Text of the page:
Safety Codes

In 2011 a revised set of South African National Standards was published. The balustrade and staircase industry was one of the many industries that was affected by these revisions. The building industry has become far more regulated and the time had come for sub-contractors and contractors to pay closer attention to the national building regulations in order to ensure that products in the building industry complied with these regulations.

SABS 0104 Edition 2 1991 – Handrailing and Balustrading (safety aspects)
SANS 10400-A: 2011 Edition 3 – NBR – General Principals and Requirements
SANS 10400-B: 2012 Edition 3 – NBR- Structural design
SANS 10400-D: 2011 Edition 3 – NBR- Public safety
SANS 10400-M: 2011 Edition 3 – NBR- Stairways
SANS 10400-N: 2010 Edition 3 – NBR- Glazing
SANS 10400-S: 2011 Edition 3 – NBR-Facilities for persons with disabilities
SANS 10400-T: 2011 Edition 3 – NBR-Fire protection
SANS 10160-2: 2011 Edition 1.1 – Self -weight and imposed loads
SANS 10160-3: 2011 Edition 1.1 – Wind actions
SANS 10137: 2011 Edition 4 – The installation of glazing in buildings
SANS 1263-1:2006 Edition 3.1 – Part 1: Safety performance of glazing materials under human impact

Yet, five years later, far too many balustrade sub-contractors continue to install balustrades that were accepted before the regulation changes and continue to put human lives at risk with unsafe installations, inferior materials and poor workmanship. Balustrade safety is not considered enough of a priority in the South African market. This illegal practice sets an uneven playing field and drives the product market prices down, making it impossible for compliant sub-contractors to be profitable. Poor to no efforts have been made to understand the new SANS regulations and there has been no accountability when projects go wrong or products fail. This is the opinion of Dave Braithwaite, Director of Steel Studio.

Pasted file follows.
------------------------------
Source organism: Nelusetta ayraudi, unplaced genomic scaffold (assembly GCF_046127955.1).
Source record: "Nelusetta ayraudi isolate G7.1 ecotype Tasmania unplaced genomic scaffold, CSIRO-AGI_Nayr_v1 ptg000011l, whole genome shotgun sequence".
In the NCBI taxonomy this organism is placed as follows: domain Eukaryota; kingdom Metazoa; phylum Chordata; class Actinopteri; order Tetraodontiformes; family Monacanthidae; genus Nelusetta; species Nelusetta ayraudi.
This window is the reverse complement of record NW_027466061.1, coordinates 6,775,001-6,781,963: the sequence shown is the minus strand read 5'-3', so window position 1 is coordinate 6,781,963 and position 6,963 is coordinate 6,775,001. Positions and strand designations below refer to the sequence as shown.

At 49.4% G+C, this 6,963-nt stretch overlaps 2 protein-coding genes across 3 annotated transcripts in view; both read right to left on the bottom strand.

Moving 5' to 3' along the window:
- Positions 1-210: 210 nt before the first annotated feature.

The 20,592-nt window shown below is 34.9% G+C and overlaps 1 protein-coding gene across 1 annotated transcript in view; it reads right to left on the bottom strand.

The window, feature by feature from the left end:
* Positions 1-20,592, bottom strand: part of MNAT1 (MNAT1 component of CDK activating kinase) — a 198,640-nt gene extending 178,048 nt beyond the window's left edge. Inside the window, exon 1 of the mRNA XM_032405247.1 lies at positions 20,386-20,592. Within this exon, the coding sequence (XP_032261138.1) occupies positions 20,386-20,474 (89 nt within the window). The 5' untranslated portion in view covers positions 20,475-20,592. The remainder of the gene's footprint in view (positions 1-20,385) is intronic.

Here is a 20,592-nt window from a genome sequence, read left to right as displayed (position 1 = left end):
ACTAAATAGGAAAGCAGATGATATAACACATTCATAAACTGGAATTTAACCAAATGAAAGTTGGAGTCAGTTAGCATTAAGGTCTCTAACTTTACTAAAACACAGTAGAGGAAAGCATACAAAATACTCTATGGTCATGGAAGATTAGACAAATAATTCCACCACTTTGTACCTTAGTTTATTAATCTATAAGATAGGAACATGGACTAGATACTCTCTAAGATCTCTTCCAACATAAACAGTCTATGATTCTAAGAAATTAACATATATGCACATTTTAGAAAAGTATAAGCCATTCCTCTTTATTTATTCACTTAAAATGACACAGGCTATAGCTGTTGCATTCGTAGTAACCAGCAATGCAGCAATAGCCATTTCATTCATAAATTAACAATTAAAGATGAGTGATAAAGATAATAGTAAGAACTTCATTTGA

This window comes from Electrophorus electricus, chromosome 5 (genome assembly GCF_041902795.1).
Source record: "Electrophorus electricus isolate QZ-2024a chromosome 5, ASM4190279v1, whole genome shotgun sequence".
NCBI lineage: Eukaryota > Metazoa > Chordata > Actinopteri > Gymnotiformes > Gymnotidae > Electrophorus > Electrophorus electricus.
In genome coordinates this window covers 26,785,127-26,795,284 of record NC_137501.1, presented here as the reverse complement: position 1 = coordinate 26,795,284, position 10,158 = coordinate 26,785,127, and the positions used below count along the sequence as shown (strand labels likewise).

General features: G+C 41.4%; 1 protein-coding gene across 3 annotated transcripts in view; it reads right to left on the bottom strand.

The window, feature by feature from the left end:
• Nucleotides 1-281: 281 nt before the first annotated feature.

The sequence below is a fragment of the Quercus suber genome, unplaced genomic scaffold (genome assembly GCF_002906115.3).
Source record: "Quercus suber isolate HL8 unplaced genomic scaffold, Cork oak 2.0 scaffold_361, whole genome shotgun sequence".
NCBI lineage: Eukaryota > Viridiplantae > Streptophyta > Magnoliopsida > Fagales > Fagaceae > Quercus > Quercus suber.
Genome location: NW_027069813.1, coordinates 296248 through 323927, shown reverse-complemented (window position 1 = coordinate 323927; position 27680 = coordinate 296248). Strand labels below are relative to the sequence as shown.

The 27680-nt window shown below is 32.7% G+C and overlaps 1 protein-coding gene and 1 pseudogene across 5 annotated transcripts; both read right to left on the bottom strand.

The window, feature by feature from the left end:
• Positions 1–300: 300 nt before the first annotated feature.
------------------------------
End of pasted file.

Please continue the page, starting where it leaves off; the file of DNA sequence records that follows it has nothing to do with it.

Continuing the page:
staircaseSteel Studio has invested years in dissecting and understanding the SANS regulations in regards to balustrades and staircases. All of their products and materials have been adapted and specially engineered to suit the updated regulations. Steel Studio’s products have also been tested and approved by a professional, structural engineer in order to be safe for all that use their products. According to Sandra Blackbeard, Marketing Director, Steel Studio is calling for more regulation and inspection in the industry to ensure that balustrade sub-contractors are held accountable and are all on the same playing field. “People’s lives are at risk when non-compliant products are installed and it is negligent to continue to produce and install products that are of inferior materials and not installed to the regulations”, says Sandra.

According to Sandra, what they are finding in the industry is that sub-contractors are being advised by competent persons that their products fail under the standard impact and load tests but that they continue to supply the non-compliant products due to the impact the new regulations have on their material and installation costs, or they also select certain portions of the SANS codes which limit their liability or responsibility.


correct staircaseAnother problem is that inspectors are not always aware of what to look out for and query on balustrade safety and installations, enabling occupation certificates to be issued even though the balustrades, that are structural elements in the buildings, are unsafe.

Steel Studio has now approached the National Regulator for Compulsory Specifications, which office was established in terms of the National Regulator for Compulsory Specifications Act, 5 of 2008, in order to ensure that all balustrade sub-contractors comply with the national standards and specifications.

Ongoing efforts will continue in regulating the industry to provide consumers with safe and structurally sound balustrades and staircases.

Dave Braithwaite is the director of Steel Studio, Sandra Blackbeard is the Marketing Director.

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